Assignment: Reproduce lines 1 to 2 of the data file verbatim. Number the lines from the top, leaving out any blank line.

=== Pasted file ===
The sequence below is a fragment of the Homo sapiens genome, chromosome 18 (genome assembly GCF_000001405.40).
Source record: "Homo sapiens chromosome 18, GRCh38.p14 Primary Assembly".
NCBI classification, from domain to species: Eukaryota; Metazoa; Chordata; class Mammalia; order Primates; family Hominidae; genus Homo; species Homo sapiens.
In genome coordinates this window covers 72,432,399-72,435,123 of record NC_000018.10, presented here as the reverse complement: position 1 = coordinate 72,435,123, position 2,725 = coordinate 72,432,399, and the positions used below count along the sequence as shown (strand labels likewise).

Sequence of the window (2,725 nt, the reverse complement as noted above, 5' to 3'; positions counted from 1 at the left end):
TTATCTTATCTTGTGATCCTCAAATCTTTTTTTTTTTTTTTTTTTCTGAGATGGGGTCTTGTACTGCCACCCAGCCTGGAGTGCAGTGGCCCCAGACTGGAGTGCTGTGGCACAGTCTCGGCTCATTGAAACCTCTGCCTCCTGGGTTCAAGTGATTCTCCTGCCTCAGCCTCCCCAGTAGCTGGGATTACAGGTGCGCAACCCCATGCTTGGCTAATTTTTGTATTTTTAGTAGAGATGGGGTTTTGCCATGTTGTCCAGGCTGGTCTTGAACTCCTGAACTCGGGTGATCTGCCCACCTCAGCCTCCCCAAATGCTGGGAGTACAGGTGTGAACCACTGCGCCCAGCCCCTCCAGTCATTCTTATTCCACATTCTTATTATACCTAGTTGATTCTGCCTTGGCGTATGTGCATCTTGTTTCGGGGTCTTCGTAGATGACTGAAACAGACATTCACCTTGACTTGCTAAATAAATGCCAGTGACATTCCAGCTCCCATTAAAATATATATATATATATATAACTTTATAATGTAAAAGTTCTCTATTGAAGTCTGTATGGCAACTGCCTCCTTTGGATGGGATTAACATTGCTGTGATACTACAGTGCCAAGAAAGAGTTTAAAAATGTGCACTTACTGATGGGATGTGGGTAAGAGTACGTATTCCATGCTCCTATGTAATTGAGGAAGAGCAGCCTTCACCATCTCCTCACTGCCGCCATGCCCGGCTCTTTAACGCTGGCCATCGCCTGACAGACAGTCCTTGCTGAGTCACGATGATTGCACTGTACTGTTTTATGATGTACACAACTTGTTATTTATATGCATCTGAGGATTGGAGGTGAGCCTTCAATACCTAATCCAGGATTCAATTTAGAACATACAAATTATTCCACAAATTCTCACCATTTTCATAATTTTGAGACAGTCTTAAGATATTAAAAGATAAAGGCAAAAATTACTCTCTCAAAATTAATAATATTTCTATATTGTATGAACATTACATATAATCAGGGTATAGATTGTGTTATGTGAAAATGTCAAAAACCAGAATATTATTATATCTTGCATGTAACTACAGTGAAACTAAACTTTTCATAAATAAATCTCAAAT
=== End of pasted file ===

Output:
The sequence below is a fragment of the Homo sapiens genome, chromosome 18 (genome assembly GCF_000001405.40).
Source record: "Homo sapiens chromosome 18, GRCh38.p14 Primary Assembly".